(The Center Square) – Gov. J.B. Pritzker has yet to detail how he plans to enforce his stay-at-home order to reduce the spread of COVID-19 in places where local elected officials have said won’t enforce the order.
The emergency order that has been in place since March 15 baring dine-in service at restaurants was modified on March 21 to prohibit all public and private gatherings of more than 10 people and shuttered all businesses that were deemed nonessential.
The governor's stay-at-home order has been extended several times past April 7, then April 30 and now are in place through the end of May, a move Pritzker said is meant to slow the spread COVID-19.
Some local elected officials in Illinois have said they won’t enforce the governor’s stay-at-home order.
Peoria U.S. Rep. Darin LaHood told WMAY on Friday that he knows Woodford County State’s Attorney Greg Minger well. Minger has said he won’t enforce the stay-at-home orders.
“[Minger] is a very smart, conscientious state’s attorney,” LaHood said. “I think when you look at what he’s doing and what others are doing in downstate, Illinois it’s a reflection of people being frustrated.”
LaHood said his district is much more like neighboring Iowa, which is lifting restrictions on things like restaurants, fitness centers and other businesses and Missouri, which plans to reopen economic activity Monday with social distancing guidelines.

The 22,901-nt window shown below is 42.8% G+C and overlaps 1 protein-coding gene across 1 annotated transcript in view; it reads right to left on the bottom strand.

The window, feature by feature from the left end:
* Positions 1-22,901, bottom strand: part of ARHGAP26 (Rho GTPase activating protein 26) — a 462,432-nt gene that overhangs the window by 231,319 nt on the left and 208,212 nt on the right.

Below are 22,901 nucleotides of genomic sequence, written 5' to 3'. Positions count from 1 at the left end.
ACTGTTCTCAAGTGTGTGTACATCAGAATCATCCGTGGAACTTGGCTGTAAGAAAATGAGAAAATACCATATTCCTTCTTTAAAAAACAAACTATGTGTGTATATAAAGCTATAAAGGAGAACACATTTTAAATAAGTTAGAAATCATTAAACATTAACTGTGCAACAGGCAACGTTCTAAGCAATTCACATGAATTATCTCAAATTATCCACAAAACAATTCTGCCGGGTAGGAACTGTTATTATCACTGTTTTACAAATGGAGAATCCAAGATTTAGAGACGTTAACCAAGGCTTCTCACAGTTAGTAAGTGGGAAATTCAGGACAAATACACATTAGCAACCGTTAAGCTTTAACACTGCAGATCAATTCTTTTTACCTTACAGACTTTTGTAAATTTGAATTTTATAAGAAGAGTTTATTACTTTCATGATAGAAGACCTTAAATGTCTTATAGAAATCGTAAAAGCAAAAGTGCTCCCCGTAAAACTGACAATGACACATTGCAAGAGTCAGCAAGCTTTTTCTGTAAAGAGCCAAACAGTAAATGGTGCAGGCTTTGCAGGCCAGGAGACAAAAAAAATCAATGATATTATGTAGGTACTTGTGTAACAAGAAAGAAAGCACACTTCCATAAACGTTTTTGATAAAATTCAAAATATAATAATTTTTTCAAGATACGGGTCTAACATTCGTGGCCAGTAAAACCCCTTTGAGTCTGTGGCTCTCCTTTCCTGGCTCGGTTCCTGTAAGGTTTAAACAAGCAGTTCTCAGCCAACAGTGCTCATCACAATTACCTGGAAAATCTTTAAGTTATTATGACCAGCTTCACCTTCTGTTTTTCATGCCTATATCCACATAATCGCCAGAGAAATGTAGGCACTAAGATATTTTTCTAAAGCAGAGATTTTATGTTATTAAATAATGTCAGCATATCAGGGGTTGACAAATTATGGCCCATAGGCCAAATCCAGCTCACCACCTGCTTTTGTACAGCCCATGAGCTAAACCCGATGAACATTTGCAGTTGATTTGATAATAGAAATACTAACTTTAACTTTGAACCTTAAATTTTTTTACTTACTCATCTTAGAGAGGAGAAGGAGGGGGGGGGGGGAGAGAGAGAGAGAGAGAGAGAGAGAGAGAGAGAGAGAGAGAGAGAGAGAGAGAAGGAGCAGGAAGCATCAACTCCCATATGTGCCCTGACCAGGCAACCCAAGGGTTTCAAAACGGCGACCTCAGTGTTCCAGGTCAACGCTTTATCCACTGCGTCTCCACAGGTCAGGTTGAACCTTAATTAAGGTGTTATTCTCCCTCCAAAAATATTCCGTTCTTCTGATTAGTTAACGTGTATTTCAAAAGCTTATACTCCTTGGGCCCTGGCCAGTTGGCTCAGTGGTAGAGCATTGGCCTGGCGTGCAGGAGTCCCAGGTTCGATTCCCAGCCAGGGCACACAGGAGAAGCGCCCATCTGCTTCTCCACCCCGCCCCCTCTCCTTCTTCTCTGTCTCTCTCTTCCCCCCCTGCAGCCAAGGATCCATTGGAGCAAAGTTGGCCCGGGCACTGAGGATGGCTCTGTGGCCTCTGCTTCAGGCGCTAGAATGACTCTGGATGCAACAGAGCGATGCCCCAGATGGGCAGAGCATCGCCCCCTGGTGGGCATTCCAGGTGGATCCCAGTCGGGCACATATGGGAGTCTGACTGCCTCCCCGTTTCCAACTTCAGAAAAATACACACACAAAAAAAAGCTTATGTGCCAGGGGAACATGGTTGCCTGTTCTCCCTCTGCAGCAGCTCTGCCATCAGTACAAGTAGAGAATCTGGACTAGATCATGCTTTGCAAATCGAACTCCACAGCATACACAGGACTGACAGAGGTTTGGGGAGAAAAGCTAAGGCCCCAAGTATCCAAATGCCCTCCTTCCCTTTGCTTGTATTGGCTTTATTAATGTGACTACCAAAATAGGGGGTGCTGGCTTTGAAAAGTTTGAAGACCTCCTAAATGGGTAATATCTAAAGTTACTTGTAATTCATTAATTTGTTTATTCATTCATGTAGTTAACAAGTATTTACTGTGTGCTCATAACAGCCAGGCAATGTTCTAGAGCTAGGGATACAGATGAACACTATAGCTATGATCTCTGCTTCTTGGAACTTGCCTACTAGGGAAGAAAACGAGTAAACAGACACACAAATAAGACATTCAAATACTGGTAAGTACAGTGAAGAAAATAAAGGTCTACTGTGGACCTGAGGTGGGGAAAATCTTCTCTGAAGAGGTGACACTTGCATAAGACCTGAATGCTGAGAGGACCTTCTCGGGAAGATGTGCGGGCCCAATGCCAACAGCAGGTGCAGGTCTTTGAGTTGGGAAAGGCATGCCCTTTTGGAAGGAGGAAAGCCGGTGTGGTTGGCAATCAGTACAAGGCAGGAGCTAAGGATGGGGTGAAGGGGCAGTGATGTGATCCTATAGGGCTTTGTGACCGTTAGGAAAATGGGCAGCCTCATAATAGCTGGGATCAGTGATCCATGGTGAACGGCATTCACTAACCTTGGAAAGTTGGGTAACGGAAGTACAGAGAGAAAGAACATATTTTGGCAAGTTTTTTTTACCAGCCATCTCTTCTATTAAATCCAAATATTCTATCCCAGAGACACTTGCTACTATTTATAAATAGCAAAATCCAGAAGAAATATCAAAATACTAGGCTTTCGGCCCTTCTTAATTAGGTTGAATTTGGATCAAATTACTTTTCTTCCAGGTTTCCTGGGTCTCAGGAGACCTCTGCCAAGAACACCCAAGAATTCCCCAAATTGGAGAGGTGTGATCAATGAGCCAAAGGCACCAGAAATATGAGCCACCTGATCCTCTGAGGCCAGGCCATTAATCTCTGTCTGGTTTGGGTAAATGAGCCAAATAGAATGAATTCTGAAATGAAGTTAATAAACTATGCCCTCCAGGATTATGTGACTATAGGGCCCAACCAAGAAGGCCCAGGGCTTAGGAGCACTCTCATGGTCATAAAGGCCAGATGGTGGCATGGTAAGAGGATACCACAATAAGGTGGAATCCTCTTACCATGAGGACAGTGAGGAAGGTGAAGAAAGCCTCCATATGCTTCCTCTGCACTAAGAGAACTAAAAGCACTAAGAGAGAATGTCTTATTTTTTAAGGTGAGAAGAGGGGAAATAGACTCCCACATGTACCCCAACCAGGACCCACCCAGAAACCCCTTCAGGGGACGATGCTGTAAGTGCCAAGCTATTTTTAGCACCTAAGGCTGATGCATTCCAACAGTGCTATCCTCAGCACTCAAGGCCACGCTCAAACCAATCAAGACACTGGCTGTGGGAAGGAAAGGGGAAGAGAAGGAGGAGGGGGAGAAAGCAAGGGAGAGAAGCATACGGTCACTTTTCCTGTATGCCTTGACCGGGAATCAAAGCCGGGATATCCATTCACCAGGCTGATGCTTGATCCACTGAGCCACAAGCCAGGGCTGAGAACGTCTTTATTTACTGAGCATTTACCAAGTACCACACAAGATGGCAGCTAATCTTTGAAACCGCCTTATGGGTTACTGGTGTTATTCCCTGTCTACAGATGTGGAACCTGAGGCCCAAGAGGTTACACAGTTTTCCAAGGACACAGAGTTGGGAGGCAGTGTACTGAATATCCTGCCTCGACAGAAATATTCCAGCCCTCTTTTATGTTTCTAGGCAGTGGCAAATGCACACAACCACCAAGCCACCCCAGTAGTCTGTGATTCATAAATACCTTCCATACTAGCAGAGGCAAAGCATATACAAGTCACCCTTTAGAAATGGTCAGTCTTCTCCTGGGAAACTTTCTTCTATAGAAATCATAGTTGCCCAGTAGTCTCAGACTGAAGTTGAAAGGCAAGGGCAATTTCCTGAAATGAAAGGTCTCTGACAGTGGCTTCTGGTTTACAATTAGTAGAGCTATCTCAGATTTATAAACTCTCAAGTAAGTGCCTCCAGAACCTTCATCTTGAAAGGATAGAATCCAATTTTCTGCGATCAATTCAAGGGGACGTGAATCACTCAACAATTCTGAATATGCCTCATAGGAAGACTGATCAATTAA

Pritzker issued a modified stay-at-home for Illinois through May 30 that keeps restaurants and bars closed to dine-in service, but allows for religious gatherings of ten or fewer and allows retail businesses deemed nonessential to offer curbside or online sales.
LaHood said he told the governor that downstate Illinois is not like Chicago.
“We haven’t had the infection rate, the cases that Chicago has had,” LaHood said. “And we are looking for a more balanced and measured approach to opening up downstate Illinois.”
State Rep. Dan Caulkins, R-Decatur, said as some local elected officials publicly said they won’t enforce the governor’s orders where businesses may be reopening, there will be “chaos.”
“We need an orderly progression of opening this economy up in a safe and responsible way,” Caulkins said while protesting outside the Illinois State Capitol on Friday. “It can be done. You can do it two-week blocks to make sure that you’re not going to have the outbreak again, but we have to do it and we should be doing it today.”
Pritzker said local law enforcement should enforce his orders, but on Friday he wouldn’t say how the state would enforce the stay-at-home order in places local elected officials have publicly said they won’t enforce his orders.
“It’s a good thing that we’ve expanded testing throughout the state because a lot of people are going to get sick,” Pritzker said. “Frankly it’s a good thing that we’ve left hospital beds available for people because they’re going to end up in the hospital too.”
The governor recently said he will review regional hospital data as a factor in opening things in some areas sooner than later.
Over the weekend, Pritzker announced preliminary plans to deconstruct parts of the field hospital facility the U.S. Army Corps of Engineers built at McCormick Place in Chicago. The governor said, “the curve is flattening.”
“While this marks a critical moment and a large step forward in our collective fight against COVID-19, we must stay the course until data shows further progress in a reduction of new cases and as widespread testing comes online,” Pritzker said in a joint statement with Chicago Mayor Lori Lightfoot.